The Impact of Legendary Peruvian Surfers Affected Surfing and the ISA
ISA World StandUp Paddle (SUP) and Paddleboard Championship
February 19 to 25, 2012
Miraflores, Lima, Peru
Though Hawaii may lay claim to the roots of surfing and the first ambassador of surfing, Peru also has its place in early surf history. One of Peru’s own, Carlos Dogny, honed his skills surfing alongside Duke Kahanamoku, and even brought one of Duke’s boards back to Peru – one of the first true surfboards to appear in the country. While Duke is known as “the father of modern surfing,” Dogny holds the Peruvian version of that title. In 1942, Dogny founded Club Waikiki on the beaches of Miraflores, Lima, and from that day, surfing became a permanent fixture in the country.
Many great Peruvian surfers followed in Dogny’s footsteps, including Eduardo Arena and Hector Velarde, who both have some influence on the upcoming inaugural ISA World StandUp Paddle (SUP) and Paddleboard Championship.
“The deep and rich surfing history of Peru is part of why we felt it was the right host for this inaugural event,” said ISA President, Fernando Aguerre, who is also an honorary member of the Club Waikiki Surf Club. “What makes this sport beautiful is the way it celebrates and honors the past, but at the same time, it is always evolving and constantly innovating.”
Velarde, who was born and raised in Lima and was the Peruvian national champion in 1967, donated the annual ISA World Championship’s SUP Surfing Men’s division trophy, which will be handed out to the individual gold medal winner on the last day of the event. The Club Waikiki Trophy will be awarded to the gold medal team champions, the team that scores the most points of any team for the entire event.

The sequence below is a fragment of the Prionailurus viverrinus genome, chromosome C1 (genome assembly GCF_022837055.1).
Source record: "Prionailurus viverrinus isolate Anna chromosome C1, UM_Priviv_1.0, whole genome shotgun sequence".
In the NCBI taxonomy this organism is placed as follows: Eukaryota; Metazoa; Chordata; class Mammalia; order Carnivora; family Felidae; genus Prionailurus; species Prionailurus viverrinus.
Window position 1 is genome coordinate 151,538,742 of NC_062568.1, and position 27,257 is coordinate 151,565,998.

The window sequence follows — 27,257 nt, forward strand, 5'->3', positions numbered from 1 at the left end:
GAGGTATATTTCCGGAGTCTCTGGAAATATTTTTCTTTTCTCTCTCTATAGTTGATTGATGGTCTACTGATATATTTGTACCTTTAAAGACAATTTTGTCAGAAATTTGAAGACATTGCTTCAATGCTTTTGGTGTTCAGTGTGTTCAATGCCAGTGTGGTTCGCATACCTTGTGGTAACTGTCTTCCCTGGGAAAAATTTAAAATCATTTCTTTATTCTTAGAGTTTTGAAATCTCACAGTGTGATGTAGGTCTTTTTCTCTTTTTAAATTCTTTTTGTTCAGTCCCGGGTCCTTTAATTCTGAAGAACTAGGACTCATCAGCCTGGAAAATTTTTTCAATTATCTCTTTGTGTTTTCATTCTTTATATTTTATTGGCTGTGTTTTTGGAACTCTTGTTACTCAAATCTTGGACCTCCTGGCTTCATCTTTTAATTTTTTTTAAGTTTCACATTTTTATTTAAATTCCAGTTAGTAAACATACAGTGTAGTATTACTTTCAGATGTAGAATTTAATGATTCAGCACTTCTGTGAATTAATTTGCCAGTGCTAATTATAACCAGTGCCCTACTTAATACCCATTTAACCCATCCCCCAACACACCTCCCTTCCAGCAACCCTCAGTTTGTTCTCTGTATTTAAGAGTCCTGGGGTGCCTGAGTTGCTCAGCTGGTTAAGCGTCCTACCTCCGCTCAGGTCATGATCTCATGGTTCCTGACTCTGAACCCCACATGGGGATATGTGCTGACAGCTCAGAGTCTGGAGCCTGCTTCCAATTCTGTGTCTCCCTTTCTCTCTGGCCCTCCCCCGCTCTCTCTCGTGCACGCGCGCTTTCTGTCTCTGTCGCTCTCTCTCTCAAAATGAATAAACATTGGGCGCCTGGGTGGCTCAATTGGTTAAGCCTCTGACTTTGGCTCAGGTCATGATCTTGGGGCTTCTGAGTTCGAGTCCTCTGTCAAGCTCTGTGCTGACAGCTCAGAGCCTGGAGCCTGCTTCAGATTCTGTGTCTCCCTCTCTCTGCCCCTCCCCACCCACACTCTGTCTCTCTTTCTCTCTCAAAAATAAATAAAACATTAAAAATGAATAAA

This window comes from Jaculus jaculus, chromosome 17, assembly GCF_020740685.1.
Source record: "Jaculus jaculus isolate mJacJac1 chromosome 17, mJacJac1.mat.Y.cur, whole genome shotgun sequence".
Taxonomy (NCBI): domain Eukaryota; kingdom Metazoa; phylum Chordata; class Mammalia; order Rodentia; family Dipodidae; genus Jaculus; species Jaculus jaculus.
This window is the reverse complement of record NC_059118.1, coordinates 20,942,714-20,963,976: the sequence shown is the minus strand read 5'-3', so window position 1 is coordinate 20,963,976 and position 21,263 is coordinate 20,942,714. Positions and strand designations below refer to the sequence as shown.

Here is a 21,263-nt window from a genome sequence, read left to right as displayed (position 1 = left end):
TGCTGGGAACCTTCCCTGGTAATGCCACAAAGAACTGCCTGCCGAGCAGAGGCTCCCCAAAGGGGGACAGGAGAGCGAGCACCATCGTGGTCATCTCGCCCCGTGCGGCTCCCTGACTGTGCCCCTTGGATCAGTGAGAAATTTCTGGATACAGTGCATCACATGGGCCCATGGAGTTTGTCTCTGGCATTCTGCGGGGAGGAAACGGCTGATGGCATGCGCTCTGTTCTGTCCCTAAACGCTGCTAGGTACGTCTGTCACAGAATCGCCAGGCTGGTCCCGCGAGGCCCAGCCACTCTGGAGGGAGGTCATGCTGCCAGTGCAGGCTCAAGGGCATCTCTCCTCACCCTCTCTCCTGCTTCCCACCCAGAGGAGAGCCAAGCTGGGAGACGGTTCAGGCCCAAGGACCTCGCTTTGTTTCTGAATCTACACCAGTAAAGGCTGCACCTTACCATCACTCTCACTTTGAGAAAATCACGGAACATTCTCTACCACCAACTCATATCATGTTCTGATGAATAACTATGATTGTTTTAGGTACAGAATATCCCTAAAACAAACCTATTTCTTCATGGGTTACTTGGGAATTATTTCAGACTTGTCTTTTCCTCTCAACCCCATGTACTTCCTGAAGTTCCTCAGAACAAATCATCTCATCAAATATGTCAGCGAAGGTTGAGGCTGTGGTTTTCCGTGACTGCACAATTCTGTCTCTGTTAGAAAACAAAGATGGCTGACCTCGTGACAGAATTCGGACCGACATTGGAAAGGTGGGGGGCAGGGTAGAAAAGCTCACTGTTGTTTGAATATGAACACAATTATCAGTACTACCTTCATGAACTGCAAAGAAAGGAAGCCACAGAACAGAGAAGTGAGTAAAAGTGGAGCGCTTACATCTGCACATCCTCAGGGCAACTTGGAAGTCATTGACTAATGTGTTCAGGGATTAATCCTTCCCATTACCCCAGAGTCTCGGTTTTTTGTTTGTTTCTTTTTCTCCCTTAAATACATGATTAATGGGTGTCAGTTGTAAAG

While Arena doesn’t have a trophy named after him for this event (the ISA has the Eduardo Arena Trophy for the ISA World Masters), his impact and influence on the event is no less valuable. Arena won the debut Peruvian National Championship in 1956 and was one of the top surfers in the country. He founded what was then the International Surfing Federation (ISF) in 1964, following the end of the inaugural World Surfing Championships, which were held in Manly, Australia. The ISF became the ISA in 1976.
“The ISF, and later the ISA, was created by the surfers, for the surfers, in order to establish some infrastructure for the sport,” says Aguerre. “For over 40 years we’ve been bringing surfers together to represent themselves and their country for a better surfing future. We continue that approach and that mission today, just days away from our next big event in Peru.”
The ISA World SUP and Paddleboard Championship begins on Sunday, February 19 with the traditional ISA Opening Ceremony, the Parade of Nations and the Sands of the World Ceremony.
The event will be webcasted live on www.isawsuppc.com beginning February 19 until the final day, February 25.
The ISA World StandUp Paddle and Paddleboard Championship is made possible with the support of the following event partners: IPD, ADO, Club Waikiki. Repsol, Movistar, Casa Andina, Sticky Bumps, NSP, Terra, Municipalidad de Lima, Municipalidad de Miraflores, FENTA, Marina de Guerra del Peru, JAO, and Securitas. The media partners are Terra, StandUp Latino and Surfos.
The International Surfing Association (ISA), founded in 1964, is recognized by the International Olympic Committee as the World Governing Authority for Surfing. The ISA governs and defines Surfing as Shortboard, Longboard & Bodyboarding, StandUp Paddle (SUP) Racing and Surfing, Bodysurfing, Wakesurfing, and all other wave riding activities on any type of waves, and on flat water using wave riding equipment. The ISA crowned its first Men’s and Women’s World Champions in 1964. It crowned the first Big Wave World Champion in 1965; World Junior Champion in 1980; World Kneeboard Champions in 1982; World Longboard Surfing and World Bodyboard Champions in 1988; World Tandem Surfing Champions in 2006; World Masters Champions in 2007; and World StandUp Paddle (SUP, both surfing and racing) and Paddleboard Champions in 2012.
ISA membership includes the surfing National Governing Bodies of 103 countries on five continents. Its headquarters are located in La Jolla, California. It is presided over by Fernando Aguerre (Argentina), first elected President in 1994 in Rio de Janeiro. The ISA’s four Vice-Presidents are Karín Sierralta (PER), Kirsty Coventry (ZIM), Casper Steinfath (DEN) and Barbara Kendall (NZL). ƒ